By Dave Pehling

SAN FRANCISCO (CBS SF) — Beloved SF raconteur and guitarist Chuck Prophet returns to the Mission District this Saturday to headline the Chapel.

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Born in the Southern California town of Whittier and raised the Bay Area suburbs, Prophet first came to fame in the mid-1980s after joining the country-influenced neo-psychedelic band Green On Red when the group relocated to Los Angeles from Tuscon, Arizona. The band would record it’s landmark Enigma Records effort Gas Food Lodging, earning the group accolades in the U.S. and Europe and a major label deal with Mercury.

While the band continued to receive critical acclaim for the vivid character studies and rootsy country psychedelia heard on 1987’s The Killer Inside Me and Stones-flavored Here Come the Snakes two years later, by 1992 the group had called it quits. That freed Prophet up to pursue his solo songwriting career that he started with his first recording Brother Aldo in 1990.

Mixing modern lo-fi sensibilities with his storytelling songs and swampy roots influences, Prophet released a string of celebrated albums during the 1990s including the semi-autobiographical Homemade Blood and the clanking, Tom Waits-tinged The Hurting Business. The songwriter’s contemporaries took notice of his skills as a tunesmith, with the likes of Texas punk-roots singer Alejandro Escovedo, rock band Heart and blues great Solomon Burke covering his songs.

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Early in the 2000s, Prophet convened the first line-up of his backing band the Mission Express, a crew that drew on some of the finest players in the city. The songwriter continued his solid hitting streak, releasing more critically lauded albums such as the eclectic Soap and Water in 2007 and his more recent triumphs like the historical San Francisco travelogue Temple Beautiful in 2012 and the character-driven Night Surfer two years later.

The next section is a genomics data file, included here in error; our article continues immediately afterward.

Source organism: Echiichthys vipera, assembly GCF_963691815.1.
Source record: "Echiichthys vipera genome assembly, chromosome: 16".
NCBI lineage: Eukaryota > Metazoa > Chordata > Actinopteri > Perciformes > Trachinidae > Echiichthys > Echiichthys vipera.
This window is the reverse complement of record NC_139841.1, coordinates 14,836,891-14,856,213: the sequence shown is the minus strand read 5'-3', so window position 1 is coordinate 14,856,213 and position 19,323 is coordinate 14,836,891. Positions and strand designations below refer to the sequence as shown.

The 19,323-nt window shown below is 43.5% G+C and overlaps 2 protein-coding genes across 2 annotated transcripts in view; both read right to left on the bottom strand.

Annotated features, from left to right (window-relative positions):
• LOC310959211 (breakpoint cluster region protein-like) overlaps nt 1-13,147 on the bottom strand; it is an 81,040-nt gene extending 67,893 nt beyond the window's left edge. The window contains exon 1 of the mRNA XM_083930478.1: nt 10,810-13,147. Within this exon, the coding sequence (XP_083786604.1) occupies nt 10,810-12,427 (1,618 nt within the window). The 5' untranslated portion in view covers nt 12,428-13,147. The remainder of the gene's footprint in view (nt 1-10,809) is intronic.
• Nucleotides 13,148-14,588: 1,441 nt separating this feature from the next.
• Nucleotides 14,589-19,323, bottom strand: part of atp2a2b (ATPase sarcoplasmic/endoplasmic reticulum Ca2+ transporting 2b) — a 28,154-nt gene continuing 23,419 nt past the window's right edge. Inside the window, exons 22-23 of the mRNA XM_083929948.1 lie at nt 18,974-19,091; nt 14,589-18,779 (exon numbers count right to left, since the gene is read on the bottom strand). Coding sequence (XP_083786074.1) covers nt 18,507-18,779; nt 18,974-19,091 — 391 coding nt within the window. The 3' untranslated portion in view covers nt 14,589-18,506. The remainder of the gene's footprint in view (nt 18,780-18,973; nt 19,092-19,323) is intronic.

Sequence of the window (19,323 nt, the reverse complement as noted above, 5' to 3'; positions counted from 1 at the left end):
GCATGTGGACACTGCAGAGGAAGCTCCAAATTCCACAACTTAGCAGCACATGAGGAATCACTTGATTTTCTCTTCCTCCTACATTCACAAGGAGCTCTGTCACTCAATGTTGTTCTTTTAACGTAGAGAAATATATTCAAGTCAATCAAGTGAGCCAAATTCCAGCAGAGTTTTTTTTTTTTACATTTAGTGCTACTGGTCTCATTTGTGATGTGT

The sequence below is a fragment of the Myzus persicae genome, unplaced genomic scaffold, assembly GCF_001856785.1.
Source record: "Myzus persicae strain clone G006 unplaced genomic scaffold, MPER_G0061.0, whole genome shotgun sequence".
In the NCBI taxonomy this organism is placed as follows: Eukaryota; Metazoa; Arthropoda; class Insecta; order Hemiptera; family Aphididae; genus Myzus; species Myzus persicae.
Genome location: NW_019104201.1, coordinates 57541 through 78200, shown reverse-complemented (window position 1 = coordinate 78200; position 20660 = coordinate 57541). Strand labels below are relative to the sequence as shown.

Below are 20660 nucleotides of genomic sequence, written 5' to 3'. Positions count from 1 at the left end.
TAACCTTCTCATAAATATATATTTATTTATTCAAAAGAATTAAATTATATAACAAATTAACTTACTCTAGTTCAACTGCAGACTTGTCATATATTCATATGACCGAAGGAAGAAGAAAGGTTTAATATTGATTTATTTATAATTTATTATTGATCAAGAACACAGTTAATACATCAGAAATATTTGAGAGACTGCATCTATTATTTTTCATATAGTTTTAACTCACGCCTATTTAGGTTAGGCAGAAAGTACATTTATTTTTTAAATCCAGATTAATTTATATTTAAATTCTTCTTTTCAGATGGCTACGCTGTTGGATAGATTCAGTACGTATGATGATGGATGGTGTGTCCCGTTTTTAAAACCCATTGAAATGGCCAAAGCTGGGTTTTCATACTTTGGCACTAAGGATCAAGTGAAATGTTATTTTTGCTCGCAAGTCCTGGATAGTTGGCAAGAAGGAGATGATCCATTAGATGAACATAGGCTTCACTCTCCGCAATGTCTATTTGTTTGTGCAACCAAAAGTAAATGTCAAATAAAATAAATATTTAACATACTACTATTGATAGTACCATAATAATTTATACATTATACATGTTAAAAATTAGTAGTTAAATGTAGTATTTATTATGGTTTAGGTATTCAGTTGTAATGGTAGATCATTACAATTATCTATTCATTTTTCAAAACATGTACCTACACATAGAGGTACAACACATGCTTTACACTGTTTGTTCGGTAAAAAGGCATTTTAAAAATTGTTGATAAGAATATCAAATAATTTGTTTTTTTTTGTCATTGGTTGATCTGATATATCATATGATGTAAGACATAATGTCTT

The gifted guitarist released his acclaimed effort Bobby Fuller Died For Your Sins on Yep Roc Records in 2017, earning another round of ecstatic reviews. Self-described by Prophet as “California noir,” the songs on the collection ruminate on mortality whether lamenting SFPD officer-involved shooting victim “Alex Nieto” or paying respects to David Bowie and other passed legends on “Bad Year For Rock And Roll.”

While his latest recording for Yep Rock — entitled The Land That Time Forgot — came out last summer during the height of the pandemic, Prophet has maintained a steady pace of activity with online and in-person concerts showcasing the evocative new tunes including the wistful lament “High As Johnny Thunders” and the pointed salvo directed at former President Trump, “Get Off the Stage.”

Prophet has also been performing as part of the Casual Coalition, a collective of Bay Area all-stars including members of Mother Hips, Phil Lesh & Friends and Stu Allen and the Mars Hotel playing music from Bob Dylan’s landmark late ’60s recordings with the Band that eventually saw partial release in 1975 as The Basement Tapes. For this show at the Chapel in San Francisco on Saturday, Prophet and his longtime band the Mission Express featuring wife Stephanie Finch on keyboards and guitar will play new songs and old favorites.

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Chuck Prophet and the Mission Express
Saturday, Nov. 20, 8 p.m., $25-$28
The Chapel